I am Fay Jones Day, the artist who makes the tile that you see on this website. This is a one person business. I also make and maintain the website, answer your emails, and pack up the tiles and samples to ship out. My studio is a little cottage surrounded by oak and pines trees, out in the country, in Alpine, Oregon. I live with my husband, artist Jonathan Day, and our cat Jennie.
I have always enjoyed making things with my hands. Clay has been my favorite medium since childhood. In high school I wanted to be a sculptor, but that was to be delayed for almost 20 years. 1989, I got some clay and started teaching myself to make figurative sculpture. While making sculpture, I discovered that I really enjoyed surface decoration, and I changed to making tile in 2000.
There have been lots of changes in the last 16 years. I quit my day job and moved out to the country. With that came a fair size studio and my own hours. This year I decided to only buy American made clay and glazes. That as well as using all recycled packaging are changes I feel good about.
Tile made by a person, not an impersonal company.
Making the Original
Each of my tiles patterns first began with an idea. I usually make a sketch. I sculpt the original from wet clay. This required time and hours of detailed carving.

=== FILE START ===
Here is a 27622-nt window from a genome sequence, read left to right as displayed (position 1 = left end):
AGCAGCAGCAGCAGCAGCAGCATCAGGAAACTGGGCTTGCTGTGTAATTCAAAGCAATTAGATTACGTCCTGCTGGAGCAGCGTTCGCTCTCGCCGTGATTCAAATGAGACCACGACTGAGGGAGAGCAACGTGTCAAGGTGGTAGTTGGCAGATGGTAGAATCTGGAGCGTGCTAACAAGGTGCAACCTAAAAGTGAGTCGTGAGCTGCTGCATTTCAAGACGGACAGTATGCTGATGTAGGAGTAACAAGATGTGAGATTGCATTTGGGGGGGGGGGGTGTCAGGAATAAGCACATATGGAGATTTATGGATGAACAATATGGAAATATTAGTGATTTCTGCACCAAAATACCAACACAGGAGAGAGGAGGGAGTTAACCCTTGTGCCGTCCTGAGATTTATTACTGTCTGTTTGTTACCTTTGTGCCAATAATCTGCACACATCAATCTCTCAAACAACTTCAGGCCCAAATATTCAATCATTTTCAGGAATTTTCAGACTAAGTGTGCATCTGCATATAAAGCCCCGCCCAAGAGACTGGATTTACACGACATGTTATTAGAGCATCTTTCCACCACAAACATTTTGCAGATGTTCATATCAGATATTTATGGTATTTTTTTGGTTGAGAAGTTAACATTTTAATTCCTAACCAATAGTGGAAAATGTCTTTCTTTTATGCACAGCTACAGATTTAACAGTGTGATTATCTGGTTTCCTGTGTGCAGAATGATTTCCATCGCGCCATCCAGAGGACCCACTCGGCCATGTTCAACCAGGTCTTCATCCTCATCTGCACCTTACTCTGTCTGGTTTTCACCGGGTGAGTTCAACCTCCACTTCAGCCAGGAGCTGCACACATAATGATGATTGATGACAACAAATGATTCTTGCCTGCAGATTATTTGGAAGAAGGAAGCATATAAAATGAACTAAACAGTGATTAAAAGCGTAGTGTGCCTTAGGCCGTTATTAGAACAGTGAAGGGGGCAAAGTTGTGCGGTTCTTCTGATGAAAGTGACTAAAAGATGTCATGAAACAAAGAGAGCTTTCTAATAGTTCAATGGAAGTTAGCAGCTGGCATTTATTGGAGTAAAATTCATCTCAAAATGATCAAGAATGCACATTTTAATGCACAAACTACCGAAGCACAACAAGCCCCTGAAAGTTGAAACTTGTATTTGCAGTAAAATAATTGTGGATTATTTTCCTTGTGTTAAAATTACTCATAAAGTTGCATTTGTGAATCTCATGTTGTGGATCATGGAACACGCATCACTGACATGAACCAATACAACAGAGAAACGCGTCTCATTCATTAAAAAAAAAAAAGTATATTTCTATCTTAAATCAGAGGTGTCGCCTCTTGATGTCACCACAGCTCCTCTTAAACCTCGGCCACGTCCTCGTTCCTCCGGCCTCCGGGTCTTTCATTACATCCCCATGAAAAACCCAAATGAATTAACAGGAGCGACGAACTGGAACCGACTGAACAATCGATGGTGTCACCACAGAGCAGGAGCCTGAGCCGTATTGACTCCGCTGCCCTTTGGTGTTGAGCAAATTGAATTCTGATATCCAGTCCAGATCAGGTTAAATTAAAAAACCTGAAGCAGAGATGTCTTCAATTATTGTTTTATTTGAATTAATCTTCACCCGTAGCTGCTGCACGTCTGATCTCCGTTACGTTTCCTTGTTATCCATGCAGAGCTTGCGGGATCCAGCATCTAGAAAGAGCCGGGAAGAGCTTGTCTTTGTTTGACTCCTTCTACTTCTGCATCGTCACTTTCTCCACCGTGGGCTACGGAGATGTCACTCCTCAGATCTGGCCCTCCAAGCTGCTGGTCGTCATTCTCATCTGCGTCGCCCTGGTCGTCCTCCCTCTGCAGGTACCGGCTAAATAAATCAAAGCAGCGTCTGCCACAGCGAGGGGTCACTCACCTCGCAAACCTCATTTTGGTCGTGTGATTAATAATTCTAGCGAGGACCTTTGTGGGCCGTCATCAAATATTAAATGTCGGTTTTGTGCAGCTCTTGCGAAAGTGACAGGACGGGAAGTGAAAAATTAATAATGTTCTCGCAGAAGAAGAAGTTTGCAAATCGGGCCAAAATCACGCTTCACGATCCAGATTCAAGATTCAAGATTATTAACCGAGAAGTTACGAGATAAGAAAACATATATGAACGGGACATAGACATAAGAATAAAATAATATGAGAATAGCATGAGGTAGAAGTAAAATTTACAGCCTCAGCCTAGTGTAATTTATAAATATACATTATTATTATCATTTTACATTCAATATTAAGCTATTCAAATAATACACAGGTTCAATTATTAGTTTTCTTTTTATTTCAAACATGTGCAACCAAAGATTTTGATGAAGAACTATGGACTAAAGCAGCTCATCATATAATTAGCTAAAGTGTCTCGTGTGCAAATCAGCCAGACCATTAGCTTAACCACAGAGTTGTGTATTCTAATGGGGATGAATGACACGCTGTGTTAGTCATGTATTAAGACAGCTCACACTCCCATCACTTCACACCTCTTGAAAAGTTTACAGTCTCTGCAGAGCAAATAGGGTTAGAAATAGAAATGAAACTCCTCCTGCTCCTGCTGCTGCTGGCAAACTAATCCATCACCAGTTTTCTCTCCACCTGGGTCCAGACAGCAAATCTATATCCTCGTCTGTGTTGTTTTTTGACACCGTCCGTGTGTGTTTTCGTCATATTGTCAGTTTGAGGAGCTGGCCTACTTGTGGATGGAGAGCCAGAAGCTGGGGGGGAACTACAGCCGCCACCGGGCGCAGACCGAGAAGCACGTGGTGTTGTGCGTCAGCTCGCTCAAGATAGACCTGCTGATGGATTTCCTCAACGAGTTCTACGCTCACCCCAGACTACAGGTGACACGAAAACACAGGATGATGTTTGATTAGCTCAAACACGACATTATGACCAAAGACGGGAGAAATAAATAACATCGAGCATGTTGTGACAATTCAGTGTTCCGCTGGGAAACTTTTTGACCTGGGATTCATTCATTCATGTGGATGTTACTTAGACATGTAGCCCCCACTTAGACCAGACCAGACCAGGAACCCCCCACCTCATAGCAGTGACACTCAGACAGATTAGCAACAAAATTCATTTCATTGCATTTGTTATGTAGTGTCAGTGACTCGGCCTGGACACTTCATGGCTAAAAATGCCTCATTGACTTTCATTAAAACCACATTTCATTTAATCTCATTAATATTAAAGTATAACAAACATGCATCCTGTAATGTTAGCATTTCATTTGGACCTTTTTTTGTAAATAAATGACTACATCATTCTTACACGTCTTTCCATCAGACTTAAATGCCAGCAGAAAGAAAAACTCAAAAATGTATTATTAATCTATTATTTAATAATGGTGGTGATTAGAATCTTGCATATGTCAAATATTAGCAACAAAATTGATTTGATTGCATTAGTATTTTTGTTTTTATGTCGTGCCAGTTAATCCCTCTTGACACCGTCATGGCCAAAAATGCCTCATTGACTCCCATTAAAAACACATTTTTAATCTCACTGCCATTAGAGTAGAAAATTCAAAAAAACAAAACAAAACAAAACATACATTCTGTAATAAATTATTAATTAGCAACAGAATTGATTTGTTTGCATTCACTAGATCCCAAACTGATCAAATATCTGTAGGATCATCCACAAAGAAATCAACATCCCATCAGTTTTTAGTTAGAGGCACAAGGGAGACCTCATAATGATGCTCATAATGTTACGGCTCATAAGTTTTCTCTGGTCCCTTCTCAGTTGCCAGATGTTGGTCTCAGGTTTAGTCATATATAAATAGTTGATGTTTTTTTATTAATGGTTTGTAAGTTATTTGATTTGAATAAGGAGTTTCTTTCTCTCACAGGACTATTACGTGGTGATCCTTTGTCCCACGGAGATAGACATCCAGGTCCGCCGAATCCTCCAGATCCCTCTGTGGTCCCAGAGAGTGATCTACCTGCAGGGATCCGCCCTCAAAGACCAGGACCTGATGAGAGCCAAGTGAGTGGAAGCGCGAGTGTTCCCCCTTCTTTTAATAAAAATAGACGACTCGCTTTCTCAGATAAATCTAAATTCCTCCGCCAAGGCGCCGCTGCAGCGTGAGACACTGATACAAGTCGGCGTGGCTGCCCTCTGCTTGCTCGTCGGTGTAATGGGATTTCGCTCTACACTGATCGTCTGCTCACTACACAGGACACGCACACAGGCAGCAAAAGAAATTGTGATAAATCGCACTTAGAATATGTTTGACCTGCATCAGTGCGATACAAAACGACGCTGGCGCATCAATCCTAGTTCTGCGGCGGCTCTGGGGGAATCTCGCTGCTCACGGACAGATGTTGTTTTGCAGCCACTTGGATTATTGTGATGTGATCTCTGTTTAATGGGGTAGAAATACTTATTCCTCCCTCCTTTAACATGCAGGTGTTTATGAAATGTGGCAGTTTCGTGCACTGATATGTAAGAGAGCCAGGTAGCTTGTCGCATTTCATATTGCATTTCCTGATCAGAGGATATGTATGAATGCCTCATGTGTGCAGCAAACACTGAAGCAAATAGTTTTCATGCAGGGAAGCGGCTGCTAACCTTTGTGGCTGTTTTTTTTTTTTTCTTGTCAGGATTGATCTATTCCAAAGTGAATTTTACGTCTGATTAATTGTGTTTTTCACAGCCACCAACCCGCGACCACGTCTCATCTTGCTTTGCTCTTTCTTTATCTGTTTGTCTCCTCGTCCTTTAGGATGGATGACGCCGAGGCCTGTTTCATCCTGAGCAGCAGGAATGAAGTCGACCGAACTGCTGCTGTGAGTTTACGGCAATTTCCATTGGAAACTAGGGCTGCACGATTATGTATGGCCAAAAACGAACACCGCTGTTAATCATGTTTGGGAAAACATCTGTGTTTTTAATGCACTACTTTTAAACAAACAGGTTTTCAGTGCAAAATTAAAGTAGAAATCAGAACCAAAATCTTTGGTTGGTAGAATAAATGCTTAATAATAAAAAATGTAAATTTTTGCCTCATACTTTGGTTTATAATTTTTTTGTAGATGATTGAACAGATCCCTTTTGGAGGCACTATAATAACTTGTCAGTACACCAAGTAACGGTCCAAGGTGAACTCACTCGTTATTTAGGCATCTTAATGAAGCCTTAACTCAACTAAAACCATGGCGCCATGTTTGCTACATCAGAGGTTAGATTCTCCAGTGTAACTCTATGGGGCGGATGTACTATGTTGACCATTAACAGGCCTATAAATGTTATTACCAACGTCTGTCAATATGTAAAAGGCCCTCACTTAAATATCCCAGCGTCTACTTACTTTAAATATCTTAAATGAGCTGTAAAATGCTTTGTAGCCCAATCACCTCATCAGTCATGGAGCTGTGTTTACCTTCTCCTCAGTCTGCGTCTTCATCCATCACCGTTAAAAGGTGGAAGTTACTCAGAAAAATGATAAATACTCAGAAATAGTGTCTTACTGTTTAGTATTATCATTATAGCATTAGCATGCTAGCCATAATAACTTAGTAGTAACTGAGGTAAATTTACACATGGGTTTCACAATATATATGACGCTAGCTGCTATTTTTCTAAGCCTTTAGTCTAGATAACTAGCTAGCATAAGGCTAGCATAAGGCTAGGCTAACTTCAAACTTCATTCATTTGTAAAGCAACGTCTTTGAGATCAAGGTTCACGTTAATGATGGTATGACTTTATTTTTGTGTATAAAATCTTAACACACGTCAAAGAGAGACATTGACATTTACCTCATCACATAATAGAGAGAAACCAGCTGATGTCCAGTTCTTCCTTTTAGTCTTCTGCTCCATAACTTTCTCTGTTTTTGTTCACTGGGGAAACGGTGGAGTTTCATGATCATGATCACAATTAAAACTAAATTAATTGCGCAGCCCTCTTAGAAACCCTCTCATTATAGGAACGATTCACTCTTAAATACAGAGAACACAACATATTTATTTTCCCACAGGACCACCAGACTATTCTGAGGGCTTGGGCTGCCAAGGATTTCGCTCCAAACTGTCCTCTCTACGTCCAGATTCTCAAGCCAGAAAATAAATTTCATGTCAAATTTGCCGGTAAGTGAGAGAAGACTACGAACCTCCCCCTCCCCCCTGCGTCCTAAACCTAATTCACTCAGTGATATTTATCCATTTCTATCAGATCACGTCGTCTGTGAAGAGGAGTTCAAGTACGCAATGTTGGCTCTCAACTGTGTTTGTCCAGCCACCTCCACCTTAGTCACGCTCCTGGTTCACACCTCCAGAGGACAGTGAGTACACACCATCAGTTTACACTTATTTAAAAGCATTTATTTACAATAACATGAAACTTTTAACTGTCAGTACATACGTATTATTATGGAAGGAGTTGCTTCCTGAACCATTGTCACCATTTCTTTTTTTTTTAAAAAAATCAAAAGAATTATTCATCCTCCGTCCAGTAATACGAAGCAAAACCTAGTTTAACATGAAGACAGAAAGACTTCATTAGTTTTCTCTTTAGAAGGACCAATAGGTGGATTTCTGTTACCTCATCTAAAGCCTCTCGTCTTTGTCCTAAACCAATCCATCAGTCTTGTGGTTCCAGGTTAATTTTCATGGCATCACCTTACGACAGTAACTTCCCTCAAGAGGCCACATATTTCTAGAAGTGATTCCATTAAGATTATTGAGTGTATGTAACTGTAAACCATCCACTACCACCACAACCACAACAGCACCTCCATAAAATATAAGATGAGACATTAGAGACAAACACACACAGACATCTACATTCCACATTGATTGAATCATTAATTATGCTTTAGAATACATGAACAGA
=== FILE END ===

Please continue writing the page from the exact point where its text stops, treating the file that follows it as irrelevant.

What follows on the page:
Pressing the Tile
While tile factories use huge hydraulic presses to press clay into their molds, I have found that standing on my clay and mold works very well. In a few hours I can gently tap the tile out of the mold. The new tile must dry for a week or two, before I fire it the first time.
The first firing takes 12 hours to fire and 12 hours or more to cool. Then I apply the glazes with a brush. Many of the glazes require three to four coats and many of my tiles require several different glazes, and multiple firings. Each glaze kiln load takes about 6 1/2 hours to fire and 12 hours to cool down, before I can open the kiln and see how the tiles turned out.
This website and it's contents are made by Fay Jones Day © 2016
"For, me the process of making a tile from it's conception to completion by hand, is so much more rewarding, than using machines, hiring staff or out sourcing could ever be". Fay
When I am finished making the original, I pour plaster to make a mold, from which I can make duplicate tiles. The mold must cure for several weeks, before I can make my first tile.